Agriculture Hall is a Beaux Arts-style building on the campus of the University of Wisconsin–Madison built in 1903. In 1985 it was added to the National Register of Historic Places for its architecture and because it housed the first Department of Agricultural Economics in the U.S. and the first department of genetics.
|Location||1450 Linden Dr.|
|Architect||J. T. W. Jennings|
|NRHP reference No.||85000571|
|Added to NRHP||March 14, 1985|
The UW started its College of Agriculture in 1889. Early buildings were the 1892 Hiram Smith Hall, the 1894 King Hall, the 1897 Dairy Barn, and others. Between 1886 and 1901 the enrollment in the agricultural short course had multiplied ten-fold to 196, and the existing ag buildings were out of space. Dean William Henry pitched the need for another building and in 1901 the state legislature appropriated $150,000. J. T. Jennings, the UW's Supervising Architect at the time, designed the building and T.C. McCarthy supervised construction, which began in 1901.
The building is three stories tall, with a symmetric facade 200 feet wide, in Beaux Arts style, with a raised basement of limestone and the upper floors clad in red brick. The central entrance is shaded by a projecting 2-story portico with an entablature supported by four fluted Ionic columns, and the door is flanked on each side by a marble medallion in a fruit-and-vegetable wreath. Quoins decorate the ends of the front and a limestone cornice trims the top of the wall, which is sheltered by a red tile hip roof with two brick chimneys. The main block is 64 feet deep. Behind the main block is a 2-story octagonal wing which held a library in the basement and a 700-seat auditorium in the upper two stories, again with a red tile roof topped with a wooden cupola.
Inside the main entrance, one stair leads down to the basement and a marble staircase curves up to the piano nobile, where a central corridor runs the length of the building, with rooms opening on either side. A wooden dogleg staircase leads to the upper floors. Walls and ceilings are plastered and doors and windows are framed in dark wood.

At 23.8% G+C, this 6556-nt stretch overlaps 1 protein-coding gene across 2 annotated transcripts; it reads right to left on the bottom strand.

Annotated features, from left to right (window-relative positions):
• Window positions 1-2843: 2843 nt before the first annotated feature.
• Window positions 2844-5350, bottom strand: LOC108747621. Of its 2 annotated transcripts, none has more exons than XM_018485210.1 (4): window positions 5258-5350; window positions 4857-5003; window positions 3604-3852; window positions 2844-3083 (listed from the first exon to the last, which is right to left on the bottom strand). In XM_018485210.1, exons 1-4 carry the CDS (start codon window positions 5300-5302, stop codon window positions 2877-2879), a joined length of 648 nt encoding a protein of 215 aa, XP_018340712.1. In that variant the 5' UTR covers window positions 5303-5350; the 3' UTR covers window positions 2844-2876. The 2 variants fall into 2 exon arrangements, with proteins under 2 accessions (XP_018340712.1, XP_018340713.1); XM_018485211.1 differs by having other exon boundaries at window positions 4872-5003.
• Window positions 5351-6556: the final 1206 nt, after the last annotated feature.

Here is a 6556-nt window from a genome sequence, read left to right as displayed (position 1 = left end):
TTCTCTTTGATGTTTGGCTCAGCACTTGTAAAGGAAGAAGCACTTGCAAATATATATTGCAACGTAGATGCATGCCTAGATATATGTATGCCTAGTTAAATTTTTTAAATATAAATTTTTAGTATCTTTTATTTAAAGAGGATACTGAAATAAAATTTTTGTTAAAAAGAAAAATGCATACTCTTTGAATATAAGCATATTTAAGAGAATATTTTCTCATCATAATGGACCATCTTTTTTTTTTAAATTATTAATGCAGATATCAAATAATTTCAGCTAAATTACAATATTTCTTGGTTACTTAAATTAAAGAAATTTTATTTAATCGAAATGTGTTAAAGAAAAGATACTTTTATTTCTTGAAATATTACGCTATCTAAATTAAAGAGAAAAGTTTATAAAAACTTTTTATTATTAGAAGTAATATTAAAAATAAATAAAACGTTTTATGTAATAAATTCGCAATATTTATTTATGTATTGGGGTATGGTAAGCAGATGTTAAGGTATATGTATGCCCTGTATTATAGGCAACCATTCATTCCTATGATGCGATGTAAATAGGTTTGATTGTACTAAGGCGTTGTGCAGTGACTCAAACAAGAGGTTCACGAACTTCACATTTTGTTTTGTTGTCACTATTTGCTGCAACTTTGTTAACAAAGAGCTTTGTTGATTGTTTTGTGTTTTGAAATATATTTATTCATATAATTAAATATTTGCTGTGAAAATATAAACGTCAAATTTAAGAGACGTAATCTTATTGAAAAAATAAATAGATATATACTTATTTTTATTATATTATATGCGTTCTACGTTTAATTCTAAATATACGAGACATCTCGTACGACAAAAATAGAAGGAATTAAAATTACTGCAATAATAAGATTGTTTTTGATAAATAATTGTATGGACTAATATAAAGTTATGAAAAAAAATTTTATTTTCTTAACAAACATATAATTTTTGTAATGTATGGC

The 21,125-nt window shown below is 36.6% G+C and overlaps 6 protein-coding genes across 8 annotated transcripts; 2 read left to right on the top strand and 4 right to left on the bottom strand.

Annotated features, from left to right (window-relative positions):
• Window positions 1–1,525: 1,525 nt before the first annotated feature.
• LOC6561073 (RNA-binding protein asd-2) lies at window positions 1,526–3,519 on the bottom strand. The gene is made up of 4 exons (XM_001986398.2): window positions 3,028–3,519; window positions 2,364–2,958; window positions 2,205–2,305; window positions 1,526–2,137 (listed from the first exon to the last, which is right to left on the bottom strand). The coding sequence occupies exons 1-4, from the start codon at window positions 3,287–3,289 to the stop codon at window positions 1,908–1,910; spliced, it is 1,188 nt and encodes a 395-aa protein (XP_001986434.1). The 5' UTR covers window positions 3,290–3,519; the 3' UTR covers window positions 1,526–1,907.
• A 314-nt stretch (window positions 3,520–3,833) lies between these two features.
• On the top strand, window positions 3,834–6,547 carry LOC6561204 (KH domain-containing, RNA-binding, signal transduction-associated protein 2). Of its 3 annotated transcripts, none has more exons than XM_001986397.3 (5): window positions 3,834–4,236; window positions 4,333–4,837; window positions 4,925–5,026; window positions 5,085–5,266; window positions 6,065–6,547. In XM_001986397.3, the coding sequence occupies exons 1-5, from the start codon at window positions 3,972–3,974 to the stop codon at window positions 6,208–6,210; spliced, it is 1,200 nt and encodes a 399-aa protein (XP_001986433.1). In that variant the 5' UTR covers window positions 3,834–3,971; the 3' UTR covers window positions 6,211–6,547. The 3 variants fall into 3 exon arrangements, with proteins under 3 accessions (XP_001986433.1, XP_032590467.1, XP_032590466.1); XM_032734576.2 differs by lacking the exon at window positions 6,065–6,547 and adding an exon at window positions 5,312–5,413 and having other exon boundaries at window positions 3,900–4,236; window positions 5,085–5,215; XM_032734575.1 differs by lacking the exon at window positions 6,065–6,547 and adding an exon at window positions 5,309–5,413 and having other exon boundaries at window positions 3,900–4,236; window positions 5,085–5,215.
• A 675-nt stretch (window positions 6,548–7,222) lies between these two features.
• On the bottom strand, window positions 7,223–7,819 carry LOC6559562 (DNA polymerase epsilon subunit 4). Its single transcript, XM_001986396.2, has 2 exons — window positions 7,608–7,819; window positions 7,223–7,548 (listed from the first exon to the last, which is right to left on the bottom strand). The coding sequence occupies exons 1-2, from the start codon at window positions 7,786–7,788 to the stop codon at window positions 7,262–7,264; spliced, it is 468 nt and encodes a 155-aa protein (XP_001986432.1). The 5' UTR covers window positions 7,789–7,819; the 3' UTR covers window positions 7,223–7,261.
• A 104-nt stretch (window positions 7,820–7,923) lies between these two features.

Once the building was completed in 1903, it became the main building of the College of Agriculture, and some notable events took place within its walls. In 1909 the Department of Agricultural Economics was created there - the first such department in the U.S., founded by Dr. Henry Charles Taylor who is considered the father of agricultural economics. In 1910 the Department of Experimental Breeding was created in the building, headed by Leon Jacob Cole. Cole aimed to develop scientific rules that could be applied to practical breeding problems, keeping careful records while cross-breeding cattle, hybridizing corn, and improving barley, oats, soybeans and sweet clover. In 1918 this department of Experimental Breeding was renamed Department of Genetics - the first in the U.S.
In 1985 the building was placed on the NRHP for its fine architecture and some of the significant developments in the building. In 2001, the building was also honored by the UW Foundation with a commemorative marker.
- "Agriculture Hall". Wisconsin Historical Society. Retrieved 2021-10-22.
- "Agriculture Hall". Landmark Hunter.com. Retrieved 2012-02-03.
- Miller, Elizabeth. L. (October 1984), National Register of Historic Places Registration Form: Agricultural Hall, National Park Service, retrieved 2021-10-21 With two photos.
- Feldman, Jim (1997). The Buildings of the University of Wisconsin. Madison: The University Archives. pp. 96–97. Retrieved 2021-10-24.
- "Forging Agrarian Democracy". Historic Marker Database.org. Retrieved 2012-02-03.
|Wikimedia Commons has media related to Agricultural Hall (University of Wisconsin).|
- Agriculture Hall in The Buildings of the University of Wisconsin